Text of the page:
The failed plan to develop the Canadian North

The United States had just landed a man on the moon, and Canada had just pulled off the epic success of Montreal’s Expo 67.

The United States had just landed a man on the moon, and Canada had just pulled off the epic success of Montreal’s Expo 67.

Great national efforts left their mark the late 1960s, and for decorated Canadian Major-General Richard Rohmer, the changing atmosphere of the 1960s was just what was needed for his expanding plan to move the country North.

Canadian cities were overcrowded, an energy crisis was just over the horizon and activists in Quebec were threatening to tear the country apart.

The future was uncertain, and a new national plan was needed.

At one time, scores of hopeful Canadians had ventured westwards in search of prosperity. For the modern era, the direction of the future was North, along a stretch of boreal forest running from Northwestern BC to Northern Quebec.

“It is time for Canadians to seek and find a national purpose, a common objective though which all of us can submerge our stunting preoccupation with the problems created by the enriching ethnic and cultural divisions upon which our Dominion was founded,” said Rohmer.

“A national purpose behind which each Canadian may stand whether he or she is new Canadian or old, whether he is of French, English, Scottish, Irish, Slavic, German, Italian, Caribbean, Japanese, Chinese, American or whatever racial origin or whatever mother tongue,” said Rohmer.

The concept of developing mid-Canada first emerged when Rohmer was gazing at a map of Canada that showed the immense forest stretching along Canada’s mid-North.

“The great green boreal forest jumped out at me and a concept emerged in my mind. Here was a stretch of Canada that was habitable and extremely sparsely populated,” wrote Rohmer in 2004.

As months wore on, Rohmer had become ever more captivated with the idea of moving Canadians away from the urban areas hugging the American border, and into the uniquely Canadian stretches of its boreal forest.

“The development corridor, as it is envisioned, is a belt that traverses Canada through its mid-North and northern regions, with a railway as its spine,” read a 1967 introductory pamphlet.

“Within this belt will grow new towns, new industries, new highways, enlarged ocean ports, new agricultural areas and a new transportation grid for the whole of Canada,” it said.

The idea was two-fold; provide an area of settlement for Canada’s many immigrants and begin a program of managed and sustainable resource extraction for the mid-North.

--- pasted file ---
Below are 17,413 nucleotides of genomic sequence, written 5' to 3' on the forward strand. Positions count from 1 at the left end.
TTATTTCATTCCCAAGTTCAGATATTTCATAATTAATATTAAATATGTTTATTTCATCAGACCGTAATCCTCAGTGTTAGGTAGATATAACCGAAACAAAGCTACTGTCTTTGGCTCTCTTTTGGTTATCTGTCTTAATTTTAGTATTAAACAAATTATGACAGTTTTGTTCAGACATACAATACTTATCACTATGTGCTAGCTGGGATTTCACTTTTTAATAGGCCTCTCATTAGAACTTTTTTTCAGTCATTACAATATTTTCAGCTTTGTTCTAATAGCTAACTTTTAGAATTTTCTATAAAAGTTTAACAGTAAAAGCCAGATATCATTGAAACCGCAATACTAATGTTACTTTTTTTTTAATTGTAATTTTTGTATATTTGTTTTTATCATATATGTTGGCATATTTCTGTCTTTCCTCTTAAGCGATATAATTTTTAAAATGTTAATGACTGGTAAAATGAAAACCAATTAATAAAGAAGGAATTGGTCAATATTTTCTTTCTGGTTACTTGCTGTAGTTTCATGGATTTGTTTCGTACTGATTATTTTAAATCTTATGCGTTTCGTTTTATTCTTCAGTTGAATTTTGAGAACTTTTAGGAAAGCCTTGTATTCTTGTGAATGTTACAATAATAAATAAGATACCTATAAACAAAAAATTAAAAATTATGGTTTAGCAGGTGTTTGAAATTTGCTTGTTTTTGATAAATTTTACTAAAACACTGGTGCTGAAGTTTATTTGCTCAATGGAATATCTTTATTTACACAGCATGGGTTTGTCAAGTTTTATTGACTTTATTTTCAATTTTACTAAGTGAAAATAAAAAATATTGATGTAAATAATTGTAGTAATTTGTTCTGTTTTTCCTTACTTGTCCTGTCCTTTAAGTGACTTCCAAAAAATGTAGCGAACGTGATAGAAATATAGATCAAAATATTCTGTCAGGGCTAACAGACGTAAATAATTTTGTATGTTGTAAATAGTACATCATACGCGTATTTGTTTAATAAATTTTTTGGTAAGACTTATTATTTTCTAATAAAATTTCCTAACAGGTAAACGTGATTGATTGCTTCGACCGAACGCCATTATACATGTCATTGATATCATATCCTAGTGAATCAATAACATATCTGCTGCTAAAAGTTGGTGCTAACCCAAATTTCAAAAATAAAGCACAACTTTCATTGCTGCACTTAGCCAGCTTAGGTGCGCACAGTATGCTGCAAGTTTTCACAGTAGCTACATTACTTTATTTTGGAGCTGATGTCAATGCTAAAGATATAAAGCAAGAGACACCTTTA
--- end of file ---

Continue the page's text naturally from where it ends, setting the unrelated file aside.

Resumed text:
“We’re letting 250,000 to 300,000 people into this country every year … they’re always going into the urban areas — and the impact on services, we wonder why we can’t get adequate medical services, we’re just swamped by all this sudden input of people,” said Rohmer recently from his home in Sarnia, Ontario.

“If we are able to appreciate that we are letting in millions of people from every country in the world, which we are doing, we should be able to think about how they can go to new communities that are planned, that are attractive to them just as well as Montreal, Toronto (and) Whitehorse can be,” he said.

In 1969, Rohmer convened a conference of 150 business, political leaders and advocates to discuss how the North would be developed, what needed to be done, and the imperative of doing it soon.

Expectations were high.

In a 1969 letter to Yukon entrepreneur Rolf Hougen, Rohmer framed the conference as “one designed to be among the most important and influential ever convened to examine the future growth and development of Canada.”

His opening remarks at the conference were equally lofty.

“My hope is that, whatever is done in mid-Canada, the standards for living, for education, for the growth of individual and his ability to provide for his family will far exceed anything we have ever achieved in Canada so far,” he said.

As it planned the future, the conference was determined to “avoid the mistakes of the past — the degradation and exploitation of the true native Canadian peoples, wanton pollution of air and water and indiscriminate destruction of the only pure, virtually untouched region on this continent,” wrote Rohmer in 1970.

In a country where First Nations had only received the vote nine years previously, the conference was remarkable for its close involvement and consultation with First Nations peoples.

“You businessmen, you mining people, you labour people, where are your Indian foremen, your Indian stewards, your Indian field bosses?” asked Walter Currie, President of the Indian-Eskimo Association of Canada, in a speech to the conference.